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Sen. Kyrsten Sinema of Arizona said she's no longer a Democrat. People think it won't make a difference in the Senate.
Four years after being elected, Sen. Kyrsten Sinema of Arizona announced that she is leaving the Democratic Party and changing her registration to independent.
Even with Sinema's move, Democrats will still maintain control of the Senate, albeit very narrowly. Sinema, who is the first openly bisexual person elected to the Senate, told Politico that she will not caucus with Republicans, although she didn't say whether she would with Democrats. Currently, two other independents, Bernie Sanders of Vermont and Angus King of Maine, caucus with Democrats.
Sinema has previously voted with Republicans when it comes to taxes and sided with Democrats on issues like LGBTQ rights, infrastructure, and gun control. Earlier this year, Sinema was censured by the Arizona Democratic Party after she refused to vote alongside Democrats to change the Senate’s filibuster rules in order to pass voting rights legislation. Last year, she also angered Democrats by voting against a $15 federal minimum wage bill.
The senator is facing reelection in 2024, but has not addressed whether she would run again.
Brittney Griner arrives in the US, fighting in Ukraine rages on
Brittney Griner has arrived in San Antonio. Griner went to a nearby medical center following her release from a Russian penal colony, the Washington Post reported.
In Bakhmut, Ukraine, Russian troops wear down Ukrainian defense. "A city once home to 72,000, Bakhmut’s civilian population has dwindled to 12,000 over the past six months, surviving in basements and supplied by mobile grocery trucks which enter the city when they can," the Guardian's Peter Beaumont reported from the city.
Missouri Republican Rep. Vicky Hartzler went viral for her teary (and unsuccessful) plea to stop the Respect for Marriage Act. Her gay nephew wants a word. Andrew Hartzler is also part of a federal class action lawsuit to stop religious schools from receiving taxpayer dollars if they discriminate against LGBTQ students.
Renowned sports journalist Grant Wahl has died at 48 after collapsing at a World Cup match. News of his death prompted an outpouring of tributes from athletes and other journalists who remembered Wahl as a passionate fan, a generous colleague, and a champion of American soccer.
An "unprecedented" number of fake tickets caused chaos at Bad Bunny's concert in Mexico, and Ticketmaster has apologized. A Senate committee is expected to hold a hearing soon on whether a lack of competition in the ticketing industry violates US antitrust regulations and hurts consumers.
Ten years later, the Ikea monkey is thriving. Darwin is happily living in a sanctuary in Ontario.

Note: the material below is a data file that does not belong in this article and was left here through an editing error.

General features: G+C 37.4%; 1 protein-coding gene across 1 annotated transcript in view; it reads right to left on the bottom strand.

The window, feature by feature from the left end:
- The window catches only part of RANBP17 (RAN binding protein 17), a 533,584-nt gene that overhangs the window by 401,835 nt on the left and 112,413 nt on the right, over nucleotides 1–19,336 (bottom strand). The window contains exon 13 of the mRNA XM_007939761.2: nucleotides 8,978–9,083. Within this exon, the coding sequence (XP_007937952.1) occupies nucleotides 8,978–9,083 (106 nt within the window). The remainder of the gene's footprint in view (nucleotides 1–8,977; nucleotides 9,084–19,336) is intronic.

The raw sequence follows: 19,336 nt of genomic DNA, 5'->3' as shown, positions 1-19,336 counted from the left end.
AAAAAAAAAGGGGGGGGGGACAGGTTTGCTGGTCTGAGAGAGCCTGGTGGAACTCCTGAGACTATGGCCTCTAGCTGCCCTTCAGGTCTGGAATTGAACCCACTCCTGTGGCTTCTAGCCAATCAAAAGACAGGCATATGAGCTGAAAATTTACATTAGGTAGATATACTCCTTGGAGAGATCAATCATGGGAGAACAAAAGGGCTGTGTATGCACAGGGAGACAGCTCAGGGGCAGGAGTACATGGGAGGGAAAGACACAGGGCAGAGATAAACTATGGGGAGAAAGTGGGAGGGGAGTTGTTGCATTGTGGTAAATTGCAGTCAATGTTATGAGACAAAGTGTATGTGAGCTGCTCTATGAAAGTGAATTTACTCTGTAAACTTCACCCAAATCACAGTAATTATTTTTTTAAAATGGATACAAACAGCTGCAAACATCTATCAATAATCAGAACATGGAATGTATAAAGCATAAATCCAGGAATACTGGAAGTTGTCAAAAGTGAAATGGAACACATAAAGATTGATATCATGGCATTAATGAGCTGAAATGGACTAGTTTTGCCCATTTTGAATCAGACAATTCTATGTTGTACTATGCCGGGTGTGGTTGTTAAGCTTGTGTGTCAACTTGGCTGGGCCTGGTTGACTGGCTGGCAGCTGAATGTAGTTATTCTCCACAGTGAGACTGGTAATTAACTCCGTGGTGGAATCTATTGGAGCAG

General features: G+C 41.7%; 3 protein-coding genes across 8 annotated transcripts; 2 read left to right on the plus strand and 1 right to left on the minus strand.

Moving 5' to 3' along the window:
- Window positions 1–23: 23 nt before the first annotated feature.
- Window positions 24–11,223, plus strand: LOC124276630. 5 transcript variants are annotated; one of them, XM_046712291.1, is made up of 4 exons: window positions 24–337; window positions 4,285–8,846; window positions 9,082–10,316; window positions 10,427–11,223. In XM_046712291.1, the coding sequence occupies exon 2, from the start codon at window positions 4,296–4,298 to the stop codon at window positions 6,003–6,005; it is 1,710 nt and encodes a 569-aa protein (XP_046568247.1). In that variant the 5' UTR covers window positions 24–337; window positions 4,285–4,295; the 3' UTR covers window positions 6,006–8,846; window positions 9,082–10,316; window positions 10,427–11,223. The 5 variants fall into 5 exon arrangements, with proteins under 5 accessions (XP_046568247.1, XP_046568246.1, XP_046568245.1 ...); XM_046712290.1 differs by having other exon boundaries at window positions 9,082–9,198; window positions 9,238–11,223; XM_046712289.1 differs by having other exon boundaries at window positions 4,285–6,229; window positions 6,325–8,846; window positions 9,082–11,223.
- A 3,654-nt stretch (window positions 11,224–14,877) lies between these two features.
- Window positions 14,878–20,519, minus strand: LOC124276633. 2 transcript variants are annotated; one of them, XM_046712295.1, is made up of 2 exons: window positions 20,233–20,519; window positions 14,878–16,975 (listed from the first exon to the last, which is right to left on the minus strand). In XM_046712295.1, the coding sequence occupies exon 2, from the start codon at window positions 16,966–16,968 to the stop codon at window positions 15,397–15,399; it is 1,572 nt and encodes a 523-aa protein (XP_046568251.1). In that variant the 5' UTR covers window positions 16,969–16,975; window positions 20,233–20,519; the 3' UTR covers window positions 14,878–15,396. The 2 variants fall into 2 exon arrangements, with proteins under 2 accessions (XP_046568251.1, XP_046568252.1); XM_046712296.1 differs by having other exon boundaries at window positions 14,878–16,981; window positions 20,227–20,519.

Nearly three years later, the police involved in George Floyd’s murder face more prison sentences
J. Alexander Kueng, one of the former Minneapolis police officers charged in the death of George Floyd, has been sentenced to another three and a half years in prison after pleading guilty to a state charge of aiding and abetting manslaughter.
Kueng pressed his knee into Floyd’s back while then-officer Derek Chauvin used a knee chokehold on Floyd for 9 minutes and 29 seconds. During the incident, Floyd, 46, repeatedly begged for help and cried out, "I can't breathe." Keung is already serving a three-year federal sentence after being convicted of violating Floyd’s civil rights for failing to intervene in his killing.
Earlier this year, Chauvin was convicted of murdering Floyd and sentenced to 21 years in federal prison. Chauvin is serving an additional 22-and-a-half-year prison sentence on state charges. Another former officer, Thomas Lane, who held Floyd’s legs during the incident, is serving two and a half years on his federal conviction.
The only state case that is still pending is former officer Tou Thao's. He's currently serving a three-and-a-half-year prison sentence after also being found guilty in federal court of violating Floyd’s civil rights.
IMAGE OF THE DAY
Capturing the glory of computer gaming parties from the late '90s and early 2000s
At the turn of the millennium, when high-speed broadband wasn’t widespread, video game enthusiasts lugged gigantic CRT monitors and desktop towers to each other’s homes. Then, they physically hooked their PCs up to each other using LAN cables to battle each other in games like Diablo II and StarCraft.
The long sessions were called LAN parties, and they defined an era in which video gaming started transitioning from hobbyist pursuit to mainstream mainstay.
Today, fast broadband and sophisticated online gameplay have killed LAN parties. But a new book by video game designer, writer, editor, and podcaster Merritt K aims to preserve the nostalgia of the bygone area.
“A lot of what technology does today is provide a way for people to not interact with other people in person,” Merritt told BuzzFeed News. “Most gaming today is done online with strangers over Discord or whatever. You’re usually not in the same room. So I think there’s something really appealing about these photos of LAN parties showing people actually hanging out and goofing off in person.”